Rated PG for action and some rude humor.
Running time: 91 minutes.
Three stars out of four.
I realize I’m egregiously late in writing about “The Secret Life of Pets” — or any recent movie, for that matter — but I’m playing catch-up after being out of town with my family for a couple of weeks. So, apologies. But I wanted to get a few thoughts down quickly, especially because I had the pleasure of seeing “The Secret Life of Pets” while I was away.
It’s always fun to see movies in other places. I’m so accustomed to the ArcLight, The Grove and the AMC Century City, not to mention all the various screening rooms and revival houses around town. We’re truly spoiled having so many options here in Los Angeles. While on vacation for two weeks in Boston, New Hampshire and Montreal, Nicolas and I caught the first possible showing near us: 7pm on a Thursday at the Cinemagic theater in Hooksett, N.H., where an entire auditorium sold out, requiring the opening of another one. (We also caught the “Ghostbusters” remake in Montreal, where, at first, we accidentally went to the theater where it was playing in French as “SOS Fantomes.” But that’s another story for another time.)
Nic has been seriously pumped for “The Secret Life of Pets” for months now. We are a Minion-friendly household, in case you weren’t aware, and the marketing for “Pets,” which comes from the same production company (Illumination Entertainment), made it look as if it had a similarly adorable, anarchic humor. It’s actually the summer movie I’d been looking forward to most myself, between the impossibly cute characters, the strong voice cast (Louis C.K., Jenny Slate, Kevin Hart, Lake Bell, Albert Brooks) and the clever premise.
Yes, it’s essentially “Toy Story,” only with dogs and cats. But still — who doesn’t like that idea? And who hasn’t wondered what their pets do all day while they’re away? (We don’t wonder, however. We have a 14-year-old Boston terrier who’s deaf and has one tooth left in his head. We know what he does all day: He sleeps on the couch.)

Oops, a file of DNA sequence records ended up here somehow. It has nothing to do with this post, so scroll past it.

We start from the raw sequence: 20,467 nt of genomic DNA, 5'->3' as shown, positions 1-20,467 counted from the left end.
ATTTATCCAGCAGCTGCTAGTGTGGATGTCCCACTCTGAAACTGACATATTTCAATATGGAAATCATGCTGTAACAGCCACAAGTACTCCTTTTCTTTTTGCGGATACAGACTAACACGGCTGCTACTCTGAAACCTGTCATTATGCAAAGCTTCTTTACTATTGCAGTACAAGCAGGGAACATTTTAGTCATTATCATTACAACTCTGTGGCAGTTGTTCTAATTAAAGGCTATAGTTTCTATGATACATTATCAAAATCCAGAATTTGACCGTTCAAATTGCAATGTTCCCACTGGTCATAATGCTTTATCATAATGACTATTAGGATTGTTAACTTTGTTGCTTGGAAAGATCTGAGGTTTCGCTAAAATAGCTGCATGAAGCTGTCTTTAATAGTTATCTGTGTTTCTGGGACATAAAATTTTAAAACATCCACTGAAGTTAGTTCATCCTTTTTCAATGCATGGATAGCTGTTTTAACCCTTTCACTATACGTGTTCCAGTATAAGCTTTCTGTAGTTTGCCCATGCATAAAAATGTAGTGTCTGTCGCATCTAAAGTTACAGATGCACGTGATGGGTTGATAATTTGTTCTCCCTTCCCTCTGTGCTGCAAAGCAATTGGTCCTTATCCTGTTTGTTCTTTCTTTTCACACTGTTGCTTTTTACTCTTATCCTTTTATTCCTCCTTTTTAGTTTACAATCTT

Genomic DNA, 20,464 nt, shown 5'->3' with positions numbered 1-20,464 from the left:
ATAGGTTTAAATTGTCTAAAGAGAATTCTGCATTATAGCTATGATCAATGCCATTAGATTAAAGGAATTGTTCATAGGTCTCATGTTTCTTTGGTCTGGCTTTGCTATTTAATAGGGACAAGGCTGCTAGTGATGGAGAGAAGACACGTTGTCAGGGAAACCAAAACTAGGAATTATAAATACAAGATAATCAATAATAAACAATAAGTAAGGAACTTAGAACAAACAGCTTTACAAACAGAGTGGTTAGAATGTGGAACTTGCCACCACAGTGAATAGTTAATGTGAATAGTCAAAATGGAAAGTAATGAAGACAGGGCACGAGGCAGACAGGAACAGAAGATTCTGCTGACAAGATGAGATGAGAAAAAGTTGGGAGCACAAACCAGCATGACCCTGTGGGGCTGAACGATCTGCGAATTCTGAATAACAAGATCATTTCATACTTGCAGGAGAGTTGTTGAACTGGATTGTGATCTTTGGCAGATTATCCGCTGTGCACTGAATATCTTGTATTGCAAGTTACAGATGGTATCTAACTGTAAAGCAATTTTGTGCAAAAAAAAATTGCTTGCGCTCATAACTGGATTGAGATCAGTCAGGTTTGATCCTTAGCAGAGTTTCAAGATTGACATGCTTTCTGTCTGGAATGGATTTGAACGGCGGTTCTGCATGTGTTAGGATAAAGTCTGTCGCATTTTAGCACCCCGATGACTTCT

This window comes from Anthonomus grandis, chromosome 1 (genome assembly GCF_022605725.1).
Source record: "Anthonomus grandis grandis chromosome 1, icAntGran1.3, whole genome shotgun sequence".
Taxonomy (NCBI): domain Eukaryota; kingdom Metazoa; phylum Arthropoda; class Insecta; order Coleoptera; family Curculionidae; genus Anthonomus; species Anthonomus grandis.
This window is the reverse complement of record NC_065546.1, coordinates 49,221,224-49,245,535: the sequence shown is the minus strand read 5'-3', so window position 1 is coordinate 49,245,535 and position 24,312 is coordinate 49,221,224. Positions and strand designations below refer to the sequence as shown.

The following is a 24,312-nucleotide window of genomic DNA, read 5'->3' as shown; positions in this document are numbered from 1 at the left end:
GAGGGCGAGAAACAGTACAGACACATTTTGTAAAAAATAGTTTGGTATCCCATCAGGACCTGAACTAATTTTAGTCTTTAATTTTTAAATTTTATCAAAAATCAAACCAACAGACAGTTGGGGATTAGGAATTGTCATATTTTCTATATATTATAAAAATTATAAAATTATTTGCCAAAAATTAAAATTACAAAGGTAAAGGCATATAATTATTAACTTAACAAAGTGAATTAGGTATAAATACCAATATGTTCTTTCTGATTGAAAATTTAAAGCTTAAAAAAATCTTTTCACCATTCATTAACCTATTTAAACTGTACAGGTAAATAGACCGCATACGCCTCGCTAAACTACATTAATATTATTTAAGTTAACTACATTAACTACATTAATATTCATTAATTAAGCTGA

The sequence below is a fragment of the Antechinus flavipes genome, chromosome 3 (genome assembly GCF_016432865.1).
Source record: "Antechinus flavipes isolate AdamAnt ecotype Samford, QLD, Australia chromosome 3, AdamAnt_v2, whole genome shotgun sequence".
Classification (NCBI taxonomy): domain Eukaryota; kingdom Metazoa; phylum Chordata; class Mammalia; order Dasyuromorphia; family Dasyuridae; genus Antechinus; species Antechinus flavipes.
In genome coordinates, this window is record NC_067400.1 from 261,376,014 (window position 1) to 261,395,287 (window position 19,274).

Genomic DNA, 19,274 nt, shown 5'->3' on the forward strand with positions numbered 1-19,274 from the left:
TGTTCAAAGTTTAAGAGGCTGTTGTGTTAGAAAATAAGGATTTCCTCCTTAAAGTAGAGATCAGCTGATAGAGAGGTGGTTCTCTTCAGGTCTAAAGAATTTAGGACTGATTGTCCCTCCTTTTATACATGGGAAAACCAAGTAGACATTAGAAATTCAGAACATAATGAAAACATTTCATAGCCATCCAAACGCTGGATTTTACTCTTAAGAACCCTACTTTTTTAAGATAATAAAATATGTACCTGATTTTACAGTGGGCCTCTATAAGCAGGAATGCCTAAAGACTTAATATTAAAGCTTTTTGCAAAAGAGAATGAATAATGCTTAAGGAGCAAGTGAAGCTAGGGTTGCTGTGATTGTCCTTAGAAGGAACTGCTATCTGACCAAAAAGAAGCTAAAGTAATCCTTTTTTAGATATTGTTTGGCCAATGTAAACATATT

It is an incredibly simple yet irresistible idea for a movie. It’s also exactly what you think it’s going to be — no more, no less. But the film from co-directors Chris Renaud and Yarrow Cheney is so perky and agreeable and eager to please — not unlike our own pets — that it’s hard not to be charmed. No, it does not have the thematic depth, narrative complexity or emotional power of a Pixar movie. Most other animated offerings don’t. But it’s beautiful to look at in terms of color, lighting and texture, it zips along nicely and it’s a totally delightful way to spend the afternoon with your family.
There is indeed a plot, albeit a thin one, which relies heavily on amusing sight gags. (Cinco Paul & Ken Daurio and Brian Lynch wrote the script.) Max (voiced by Louis C.K.) is an enthusiastic terrier mix who’s fiercely loyal to his owner, Katie (Ellie Kemper). The two of them have a cozy life together in their tiny Manhattan apartment, and when Katie leaves for work in the morning, Max is content to sit by the door and wait for her to return. He also has friends who keep him company through neighboring windows, including Gidget (Slate), a posh, puffy Pomerian who’s secretly in love with him; Mel (Bobby Moynihan), a nutty pug who’s constantly on the alert for squirrels; and Chloe (Bell), a surly, portly cat who has a love-hate relationship with the food in the refrigerator.
One evening, the kindhearted Katie comes back with another dog: the garrulous and galumphing Duke (Eric Stonestreet), who proceeds to make himself right at home to Max’s shock and dismay. But then the two of them end up off-leash together, no thanks to their distracted dog walker, and must rely on each other to get back home. Along the way, they cross paths with an underground group of homeless former pets — a truly random menagerie led by an insanely cute (but also just plain insane) bunny rabbit named Snowball (Hart), who’s hell-bent on revolution.
Manic animal antics ensue through the streets, alleyways, sewers and rivers of New York City. And that’s about all there is to it. Snowball wants Max and Duke to join his crusade, but they kind of like being domesticated. The biggest question isn’t whether they’ll ever get home again but how — something they figure out when their friends come to rescue them with the reluctant help of a hawk voiced with rich, gravelly menace by Brooks.
He is, of course, a standout among the cast, but my favorite of all is Slate. And this is something I’ve actually thought and talked about quite a bit since seeing “The Secret Life of Pets,” because Nicolas likes to hash through plot points after we’ve seen a movie together, and he keeps asking me who my favorite character is. It’s Gidget. (He likes Max best, in case you’re wondering, and Louis C.K.’s trademark smarts and self-deprecation are just right for the role.) Slate’s husky earnestness gives the film real warmth, and I love the fact that her character looks sweet and small but she’s actually quite brave and ballsy.
And you’ve gotta love a hero’s journey in which the real hero ends up being a woman.